Small-press publishers have the lucky opportunity to talk candidly with authors about the downturns and updrafts of the creative process which brought them to the moment of completion that we call a book. As Omnidawn’s co-publisher and senior poetry editor, I’ve had that great good fortune. It finally occurred to me that the readers and reviewers of these books might enjoy hearing some of this talk, too. Of course, a book of poetry needs no introduction or liner notes. But I’m always interested in any stories about how and where authors’ intentions and the actual creative work tangle together. This interview features a conversation between Omnidawn managing editor Gillian Olivia Blythe Hamel and Angela Hume on Middle Time. –Rusty Morrison
Gillian Olivia Blythe Hamel: I was so happy to see this manuscript come to Omnidawn. I was a big proponent of your chapbook The Middle when it won our chapbook prize, and your first full-length book seemed like an ideal choice for my first project as managing editor here at Omnidawn. Indeed, Middle Time seems like a perfect entry point into so many important conversations in poetry and broader culture: the precarity and resistance of marginalized bodies; the pervasive rhetoric of extinction and apocalypse; the interrogation and politicization of the lyric. You also touch on some of these themes in your previous chapbooks and in your academic work, so it’s clear that they have occupied both your poetic and scholarly mind for many years. Can you talk about how these concerns converged into the work that is Middle Time?
Angela Hume: Thank you, Gillian. Your question is about poetry and broader culture, but I want to start with a comment about the work’s relationship to me personally. I started working in earnest on the book in 2010. Since then, I have seen both my personal and social worlds reach different kinds of breaking points. I’ve lost people I loved. I left someone I loved. A lot of the book is about grief. It’s also about starting over. By the time I finished Middle Time, I’d fallen in love again. So also, I think, the book is about letting go of the person you used to be in order to create space for the person you are becoming. Middle Time explores the fluidity of sexuality, queer desire, and love, how they are never simply one thing or another.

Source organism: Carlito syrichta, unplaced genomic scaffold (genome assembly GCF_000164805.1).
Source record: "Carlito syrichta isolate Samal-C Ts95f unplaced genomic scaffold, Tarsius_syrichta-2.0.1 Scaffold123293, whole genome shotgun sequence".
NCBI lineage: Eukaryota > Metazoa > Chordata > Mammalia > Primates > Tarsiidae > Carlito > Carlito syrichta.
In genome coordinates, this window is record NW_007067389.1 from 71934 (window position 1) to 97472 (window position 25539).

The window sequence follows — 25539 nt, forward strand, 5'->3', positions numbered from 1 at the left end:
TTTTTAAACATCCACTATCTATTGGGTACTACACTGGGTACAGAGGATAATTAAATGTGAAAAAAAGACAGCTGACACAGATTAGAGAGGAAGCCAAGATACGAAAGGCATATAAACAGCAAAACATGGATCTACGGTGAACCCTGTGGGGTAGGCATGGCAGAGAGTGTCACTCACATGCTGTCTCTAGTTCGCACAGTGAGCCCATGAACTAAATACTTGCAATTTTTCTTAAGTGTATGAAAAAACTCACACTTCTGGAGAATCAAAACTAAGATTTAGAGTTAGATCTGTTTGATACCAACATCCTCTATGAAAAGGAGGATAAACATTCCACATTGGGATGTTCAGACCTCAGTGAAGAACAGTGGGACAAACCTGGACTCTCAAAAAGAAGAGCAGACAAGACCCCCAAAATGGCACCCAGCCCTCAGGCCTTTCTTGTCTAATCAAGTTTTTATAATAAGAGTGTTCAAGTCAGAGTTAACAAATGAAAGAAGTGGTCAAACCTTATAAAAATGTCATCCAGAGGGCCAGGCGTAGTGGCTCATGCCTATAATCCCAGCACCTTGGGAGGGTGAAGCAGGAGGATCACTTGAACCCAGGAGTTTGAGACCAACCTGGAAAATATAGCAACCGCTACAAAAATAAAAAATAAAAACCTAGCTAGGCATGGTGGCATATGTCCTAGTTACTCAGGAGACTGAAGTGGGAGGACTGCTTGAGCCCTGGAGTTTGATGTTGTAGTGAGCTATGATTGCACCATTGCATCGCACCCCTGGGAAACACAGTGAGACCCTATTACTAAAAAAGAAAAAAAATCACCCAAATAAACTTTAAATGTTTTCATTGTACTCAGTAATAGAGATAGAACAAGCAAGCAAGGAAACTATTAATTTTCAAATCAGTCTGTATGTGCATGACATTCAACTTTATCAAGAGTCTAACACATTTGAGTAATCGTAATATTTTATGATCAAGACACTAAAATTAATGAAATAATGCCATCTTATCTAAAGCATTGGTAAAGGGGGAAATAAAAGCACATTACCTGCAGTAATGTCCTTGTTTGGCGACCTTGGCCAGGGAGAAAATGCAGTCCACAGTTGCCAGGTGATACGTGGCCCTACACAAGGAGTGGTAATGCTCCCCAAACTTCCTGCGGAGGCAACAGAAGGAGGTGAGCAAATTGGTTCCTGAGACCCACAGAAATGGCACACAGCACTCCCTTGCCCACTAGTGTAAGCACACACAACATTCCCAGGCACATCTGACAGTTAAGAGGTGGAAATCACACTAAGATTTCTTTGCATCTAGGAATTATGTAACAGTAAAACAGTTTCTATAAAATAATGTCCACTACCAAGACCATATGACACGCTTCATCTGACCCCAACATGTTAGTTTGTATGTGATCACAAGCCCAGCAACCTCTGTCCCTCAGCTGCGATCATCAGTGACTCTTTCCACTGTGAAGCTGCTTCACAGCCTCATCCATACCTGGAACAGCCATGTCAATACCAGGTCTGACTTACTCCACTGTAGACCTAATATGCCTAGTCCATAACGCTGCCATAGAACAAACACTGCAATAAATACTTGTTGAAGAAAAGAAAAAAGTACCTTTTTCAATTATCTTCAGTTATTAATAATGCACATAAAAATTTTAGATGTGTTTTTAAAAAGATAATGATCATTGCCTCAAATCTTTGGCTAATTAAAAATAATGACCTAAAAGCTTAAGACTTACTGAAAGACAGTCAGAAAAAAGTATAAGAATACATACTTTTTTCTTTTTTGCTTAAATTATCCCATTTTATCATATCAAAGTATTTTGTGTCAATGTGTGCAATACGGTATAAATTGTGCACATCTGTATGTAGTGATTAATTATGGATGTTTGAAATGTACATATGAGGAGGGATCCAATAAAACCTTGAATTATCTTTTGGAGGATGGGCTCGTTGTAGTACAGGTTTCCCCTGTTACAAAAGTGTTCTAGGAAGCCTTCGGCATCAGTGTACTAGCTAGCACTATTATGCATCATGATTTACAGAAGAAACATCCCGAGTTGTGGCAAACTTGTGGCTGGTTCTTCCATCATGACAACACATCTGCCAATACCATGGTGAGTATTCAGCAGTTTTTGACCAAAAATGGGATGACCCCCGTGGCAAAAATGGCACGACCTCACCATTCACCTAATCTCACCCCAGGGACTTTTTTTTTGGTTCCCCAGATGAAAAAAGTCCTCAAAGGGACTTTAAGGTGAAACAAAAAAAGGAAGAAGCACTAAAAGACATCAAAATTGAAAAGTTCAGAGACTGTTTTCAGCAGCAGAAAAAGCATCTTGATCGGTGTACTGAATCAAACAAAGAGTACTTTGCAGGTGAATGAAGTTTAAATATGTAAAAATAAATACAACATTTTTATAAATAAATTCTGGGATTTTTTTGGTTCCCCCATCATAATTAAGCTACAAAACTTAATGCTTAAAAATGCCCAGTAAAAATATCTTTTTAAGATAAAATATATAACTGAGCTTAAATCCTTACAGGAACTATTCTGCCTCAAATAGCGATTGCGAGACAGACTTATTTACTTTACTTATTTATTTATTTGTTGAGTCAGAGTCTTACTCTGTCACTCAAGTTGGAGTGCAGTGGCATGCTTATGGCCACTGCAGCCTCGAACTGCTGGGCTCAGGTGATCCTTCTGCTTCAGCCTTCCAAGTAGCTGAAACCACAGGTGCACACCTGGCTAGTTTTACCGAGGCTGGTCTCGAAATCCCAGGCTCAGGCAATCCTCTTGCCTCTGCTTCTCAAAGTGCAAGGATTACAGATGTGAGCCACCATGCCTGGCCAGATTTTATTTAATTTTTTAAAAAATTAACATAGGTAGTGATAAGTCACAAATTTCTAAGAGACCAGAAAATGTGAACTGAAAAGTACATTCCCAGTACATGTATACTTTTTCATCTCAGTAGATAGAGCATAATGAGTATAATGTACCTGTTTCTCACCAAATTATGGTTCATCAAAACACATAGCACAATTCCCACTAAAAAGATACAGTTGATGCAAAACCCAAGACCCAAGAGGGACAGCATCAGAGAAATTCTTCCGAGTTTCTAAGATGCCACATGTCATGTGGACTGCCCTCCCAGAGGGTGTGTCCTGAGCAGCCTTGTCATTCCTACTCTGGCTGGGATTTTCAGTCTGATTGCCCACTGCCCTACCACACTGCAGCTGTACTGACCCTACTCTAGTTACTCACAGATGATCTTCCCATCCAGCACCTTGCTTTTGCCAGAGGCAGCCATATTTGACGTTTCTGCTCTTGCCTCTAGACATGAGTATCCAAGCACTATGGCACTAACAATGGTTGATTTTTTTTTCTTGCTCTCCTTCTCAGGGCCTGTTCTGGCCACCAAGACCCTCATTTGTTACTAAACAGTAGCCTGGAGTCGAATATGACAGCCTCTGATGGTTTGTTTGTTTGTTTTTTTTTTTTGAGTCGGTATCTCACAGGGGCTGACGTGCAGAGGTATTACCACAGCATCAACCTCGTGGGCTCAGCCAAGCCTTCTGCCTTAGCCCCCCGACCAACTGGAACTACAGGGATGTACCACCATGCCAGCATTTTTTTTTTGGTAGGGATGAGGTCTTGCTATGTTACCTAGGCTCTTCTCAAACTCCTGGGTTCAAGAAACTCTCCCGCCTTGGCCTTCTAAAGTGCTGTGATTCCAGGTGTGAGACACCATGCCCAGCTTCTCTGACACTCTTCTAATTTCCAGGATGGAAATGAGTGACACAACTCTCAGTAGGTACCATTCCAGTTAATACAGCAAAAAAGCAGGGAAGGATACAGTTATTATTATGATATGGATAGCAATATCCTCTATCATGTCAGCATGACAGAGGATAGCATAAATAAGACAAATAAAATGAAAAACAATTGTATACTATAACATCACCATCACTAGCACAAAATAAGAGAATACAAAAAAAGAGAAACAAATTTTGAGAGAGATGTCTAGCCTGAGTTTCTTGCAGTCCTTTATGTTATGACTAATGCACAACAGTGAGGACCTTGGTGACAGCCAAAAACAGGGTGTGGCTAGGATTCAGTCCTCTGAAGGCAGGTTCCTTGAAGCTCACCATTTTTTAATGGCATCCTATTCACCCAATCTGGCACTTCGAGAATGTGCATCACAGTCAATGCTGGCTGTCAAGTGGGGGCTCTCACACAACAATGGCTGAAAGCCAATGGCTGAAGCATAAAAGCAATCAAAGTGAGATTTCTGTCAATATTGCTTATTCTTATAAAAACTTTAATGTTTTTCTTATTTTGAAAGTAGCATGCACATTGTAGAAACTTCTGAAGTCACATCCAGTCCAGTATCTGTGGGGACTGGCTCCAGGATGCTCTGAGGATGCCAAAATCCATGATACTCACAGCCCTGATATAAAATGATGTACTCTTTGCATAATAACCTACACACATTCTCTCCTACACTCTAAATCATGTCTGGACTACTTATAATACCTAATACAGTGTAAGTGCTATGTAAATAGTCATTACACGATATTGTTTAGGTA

Since I began writing Middle Time, I have also seen the social and material worlds around me change dramatically. California, where I live, began to experience one of its most severe droughts. Recent years have been among the hottest on record. We’ve seen some of the worst human-made environmental disasters—the Pacific Garbage Patch, the BP Blowout, Fukushima, and many others—primarily affecting, as is most always the case, the most precarious bodies. We now know that human activities have led to the extinction of half of the world’s wildlife species. And when the IPCC released its fifth assessment report, it shifted its focus from how we might prevent climate change to how we might begin to mitigate and adapt to the current reality of it. This is the world in which we live. Middle Time asks: how to be a body inside of this world body? How to live so vulnerably?